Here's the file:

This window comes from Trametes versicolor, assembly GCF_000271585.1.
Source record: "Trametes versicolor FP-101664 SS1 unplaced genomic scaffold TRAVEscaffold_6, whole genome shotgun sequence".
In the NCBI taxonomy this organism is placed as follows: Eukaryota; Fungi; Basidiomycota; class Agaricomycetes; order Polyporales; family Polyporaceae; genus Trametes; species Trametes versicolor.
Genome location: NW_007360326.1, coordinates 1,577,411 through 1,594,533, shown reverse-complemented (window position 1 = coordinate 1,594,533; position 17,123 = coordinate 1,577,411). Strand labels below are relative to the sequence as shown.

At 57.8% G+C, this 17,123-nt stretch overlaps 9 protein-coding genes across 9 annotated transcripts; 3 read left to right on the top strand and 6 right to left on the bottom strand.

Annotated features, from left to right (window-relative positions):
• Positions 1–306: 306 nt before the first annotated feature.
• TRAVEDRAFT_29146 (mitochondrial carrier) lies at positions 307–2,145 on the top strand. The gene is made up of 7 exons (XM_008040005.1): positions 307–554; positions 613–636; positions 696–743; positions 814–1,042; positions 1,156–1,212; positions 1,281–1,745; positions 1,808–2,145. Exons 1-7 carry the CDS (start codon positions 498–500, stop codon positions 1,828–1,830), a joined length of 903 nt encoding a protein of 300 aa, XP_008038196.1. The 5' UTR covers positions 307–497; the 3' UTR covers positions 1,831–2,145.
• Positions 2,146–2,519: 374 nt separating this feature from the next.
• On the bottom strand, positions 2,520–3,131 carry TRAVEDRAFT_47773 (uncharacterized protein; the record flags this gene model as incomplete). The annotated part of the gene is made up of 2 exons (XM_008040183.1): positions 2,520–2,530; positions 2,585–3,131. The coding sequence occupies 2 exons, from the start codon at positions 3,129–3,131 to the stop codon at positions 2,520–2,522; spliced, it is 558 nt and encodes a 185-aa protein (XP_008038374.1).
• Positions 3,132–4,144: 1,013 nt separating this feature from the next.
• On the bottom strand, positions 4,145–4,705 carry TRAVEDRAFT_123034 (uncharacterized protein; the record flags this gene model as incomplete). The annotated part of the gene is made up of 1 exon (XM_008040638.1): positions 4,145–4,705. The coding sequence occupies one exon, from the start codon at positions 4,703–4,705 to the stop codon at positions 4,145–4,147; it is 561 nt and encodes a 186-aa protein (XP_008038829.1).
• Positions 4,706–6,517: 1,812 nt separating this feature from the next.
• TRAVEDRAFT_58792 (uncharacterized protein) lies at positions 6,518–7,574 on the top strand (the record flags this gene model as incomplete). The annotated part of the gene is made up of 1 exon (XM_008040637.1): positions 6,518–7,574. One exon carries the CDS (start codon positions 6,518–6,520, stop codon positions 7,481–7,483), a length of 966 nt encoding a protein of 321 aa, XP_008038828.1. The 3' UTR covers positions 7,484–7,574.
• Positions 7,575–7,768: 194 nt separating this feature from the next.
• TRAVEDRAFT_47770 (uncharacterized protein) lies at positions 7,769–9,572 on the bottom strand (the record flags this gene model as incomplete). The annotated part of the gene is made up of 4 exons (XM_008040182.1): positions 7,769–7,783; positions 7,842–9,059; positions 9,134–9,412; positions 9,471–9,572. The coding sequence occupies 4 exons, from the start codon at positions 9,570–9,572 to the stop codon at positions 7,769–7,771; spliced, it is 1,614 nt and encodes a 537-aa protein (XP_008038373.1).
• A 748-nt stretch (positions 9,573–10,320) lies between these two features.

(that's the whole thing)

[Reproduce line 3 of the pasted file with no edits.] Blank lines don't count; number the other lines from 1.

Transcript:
In the NCBI taxonomy this organism is placed as follows: Eukaryota; Fungi; Basidiomycota; class Agaricomycetes; order Polyporales; family Polyporaceae; genus Trametes; species Trametes versicolor.